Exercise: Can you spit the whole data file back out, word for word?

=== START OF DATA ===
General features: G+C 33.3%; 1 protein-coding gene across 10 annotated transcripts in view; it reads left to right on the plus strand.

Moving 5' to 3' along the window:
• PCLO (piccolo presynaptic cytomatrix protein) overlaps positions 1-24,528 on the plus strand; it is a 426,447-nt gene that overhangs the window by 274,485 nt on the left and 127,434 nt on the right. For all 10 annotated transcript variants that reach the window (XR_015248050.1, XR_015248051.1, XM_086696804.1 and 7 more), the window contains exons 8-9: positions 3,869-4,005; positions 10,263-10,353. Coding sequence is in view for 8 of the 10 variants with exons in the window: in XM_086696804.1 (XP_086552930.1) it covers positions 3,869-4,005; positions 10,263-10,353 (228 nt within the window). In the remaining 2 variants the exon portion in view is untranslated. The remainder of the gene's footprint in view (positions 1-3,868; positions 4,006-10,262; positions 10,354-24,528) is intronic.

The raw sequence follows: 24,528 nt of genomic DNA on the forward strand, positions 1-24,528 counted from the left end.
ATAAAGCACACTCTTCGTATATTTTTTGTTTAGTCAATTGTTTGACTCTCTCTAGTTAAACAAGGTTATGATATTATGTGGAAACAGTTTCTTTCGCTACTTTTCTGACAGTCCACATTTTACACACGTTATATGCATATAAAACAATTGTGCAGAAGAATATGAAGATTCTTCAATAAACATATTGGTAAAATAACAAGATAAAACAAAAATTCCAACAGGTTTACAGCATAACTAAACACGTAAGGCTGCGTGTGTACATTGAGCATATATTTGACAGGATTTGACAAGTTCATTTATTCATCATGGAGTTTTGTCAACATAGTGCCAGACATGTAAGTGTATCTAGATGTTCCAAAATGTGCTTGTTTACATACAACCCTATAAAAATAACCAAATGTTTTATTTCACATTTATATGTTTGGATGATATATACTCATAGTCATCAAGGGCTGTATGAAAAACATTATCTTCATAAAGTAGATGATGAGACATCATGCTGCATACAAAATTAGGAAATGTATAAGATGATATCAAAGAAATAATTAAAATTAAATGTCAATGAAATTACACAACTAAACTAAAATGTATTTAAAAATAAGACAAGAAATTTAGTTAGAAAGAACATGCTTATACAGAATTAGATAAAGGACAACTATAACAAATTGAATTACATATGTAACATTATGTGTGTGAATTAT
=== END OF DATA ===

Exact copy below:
General features: G+C 33.3%; 1 protein-coding gene across 10 annotated transcripts in view; it reads left to right on the plus strand.

Moving 5' to 3' along the window:
• PCLO (piccolo presynaptic cytomatrix protein) overlaps positions 1-24,528 on the plus strand; it is a 426,447-nt gene that overhangs the window by 274,485 nt on the left and 127,434 nt on the right. For all 10 annotated transcript variants that reach the window (XR_015248050.1, XR_015248051.1, XM_086696804.1 and 7 more), the window contains exons 8-9: positions 3,869-4,005; positions 10,263-10,353. Coding sequence is in view for 8 of the 10 variants with exons in the window: in XM_086696804.1 (XP_086552930.1) it covers positions 3,869-4,005; positions 10,263-10,353 (228 nt within the window). In the remaining 2 variants the exon portion in view is untranslated. The remainder of the gene's footprint in view (positions 1-3,868; positions 4,006-10,262; positions 10,354-24,528) is intronic.

The raw sequence follows: 24,528 nt of genomic DNA on the forward strand, positions 1-24,528 counted from the left end.
ATAAAGCACACTCTTCGTATATTTTTTGTTTAGTCAATTGTTTGACTCTCTCTAGTTAAACAAGGTTATGATATTATGTGGAAACAGTTTCTTTCGCTACTTTTCTGACAGTCCACATTTTACACACGTTATATGCATATAAAACAATTGTGCAGAAGAATATGAAGATTCTTCAATAAACATATTGGTAAAATAACAAGATAAAACAAAAATTCCAACAGGTTTACAGCATAACTAAACACGTAAGGCTGCGTGTGTACATTGAGCATATATTTGACAGGATTTGACAAGTTCATTTATTCATCATGGAGTTTTGTCAACATAGTGCCAGACATGTAAGTGTATCTAGATGTTCCAAAATGTGCTTGTTTACATACAACCCTATAAAAATAACCAAATGTTTTATTTCACATTTATATGTTTGGATGATATATACTCATAGTCATCAAGGGCTGTATGAAAAACATTATCTTCATAAAGTAGATGATGAGACATCATGCTGCATACAAAATTAGGAAATGTATAAGATGATATCAAAGAAATAATTAAAATTAAATGTCAATGAAATTACACAACTAAACTAAAATGTATTTAAAAATAAGACAAGAAATTTAGTTAGAAAGAACATGCTTATACAGAATTAGATAAAGGACAACTATAACAAATTGAATTACATATGTAACATTATGTGTGTGAATTAT